The Sonnet. The term sonnet is derived from the Provençal word sonet and the Italian word sonetto , both meaning little song . By the thirteenth century, the sonnet had come to signify a poem of fourteen lines that follows a strict rhyme scheme and logical structure.
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Love @ first sight
Unattainable object of love; unfulfilled love
Lady is ideally beautiful
Love as idolatry
Oxymorons to describe suffering of lover
Poet acknowledges self as author
Strict adherence to form
Rhyme and stanza scheme
More realistic attitudes towards beauty and love
Undoing of Petrarchan notions of beauty
The form consists of three quatrains and a couplet.
The couplet generally introduced an unexpected "turn" called a volta.Characteristics of Sonnets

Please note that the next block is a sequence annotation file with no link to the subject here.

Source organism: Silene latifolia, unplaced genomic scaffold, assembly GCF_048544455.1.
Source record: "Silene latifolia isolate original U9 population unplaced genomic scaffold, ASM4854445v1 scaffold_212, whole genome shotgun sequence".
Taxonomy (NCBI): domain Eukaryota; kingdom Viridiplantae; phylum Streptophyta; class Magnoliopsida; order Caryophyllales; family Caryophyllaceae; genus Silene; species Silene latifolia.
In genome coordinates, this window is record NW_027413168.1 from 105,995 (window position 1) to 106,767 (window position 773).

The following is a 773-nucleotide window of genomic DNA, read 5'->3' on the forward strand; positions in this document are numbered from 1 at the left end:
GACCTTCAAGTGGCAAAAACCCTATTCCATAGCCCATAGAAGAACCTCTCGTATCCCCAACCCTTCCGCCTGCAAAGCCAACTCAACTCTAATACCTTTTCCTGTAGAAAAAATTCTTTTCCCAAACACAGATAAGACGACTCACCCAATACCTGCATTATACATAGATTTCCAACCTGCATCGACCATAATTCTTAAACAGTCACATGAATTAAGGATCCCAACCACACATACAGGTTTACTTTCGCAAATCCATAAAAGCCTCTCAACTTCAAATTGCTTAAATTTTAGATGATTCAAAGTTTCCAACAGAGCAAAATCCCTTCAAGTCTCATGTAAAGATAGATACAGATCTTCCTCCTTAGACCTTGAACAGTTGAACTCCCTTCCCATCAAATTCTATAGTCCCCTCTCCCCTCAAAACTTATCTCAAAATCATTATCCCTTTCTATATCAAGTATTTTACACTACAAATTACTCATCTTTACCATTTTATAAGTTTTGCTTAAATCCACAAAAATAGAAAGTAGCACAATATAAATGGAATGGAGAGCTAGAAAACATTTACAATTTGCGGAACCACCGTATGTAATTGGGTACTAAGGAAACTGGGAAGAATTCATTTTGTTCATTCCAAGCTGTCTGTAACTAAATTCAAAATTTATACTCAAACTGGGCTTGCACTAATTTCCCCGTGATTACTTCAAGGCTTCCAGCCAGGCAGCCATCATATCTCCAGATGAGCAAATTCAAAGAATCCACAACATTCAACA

The spring, the hour, the very moment blest,
The lovely scene, the spot, where first oppressed
I sunk, of two bright eyes the prisoner:
And blest the first soft pang, to me most dear,
Which thrilled my heart, when Love became its guest;
And blest the bow, the shafts which pierced my breast.
And even the wounds, which bosomed thence I bear.
Blest too the strains which, poured through glad and grove,
Have made the woodlands echo with her name;
The sighs, the tears, the languishment, the love:
And blest these sonnets, sources of my fame;
And blest the thought—Oh! Never to remove!
Which turns to her alone, from her alone which came.
My mistress’ eyes are nothing like the sun;
Coral is far more red than her lips’ red;
If snow be white, why then her breasts are dun;
If hairs be wires, black wires grow on her head.
I have seen roses damasked, red and white,
But no such roses see I in her cheeks;
And in some perfume is there more delight
Than in the breath that from my mistress reeks.
I love to hear her speak, yet well I know
That music hath a far more pleasing sound.
I grant I never saw a goddess go;
My mistress, when she walks, treads on the ground.
And yet, by heaven, I think my love as rare
As any she belied with false compare.Petrarch or Shakespeare?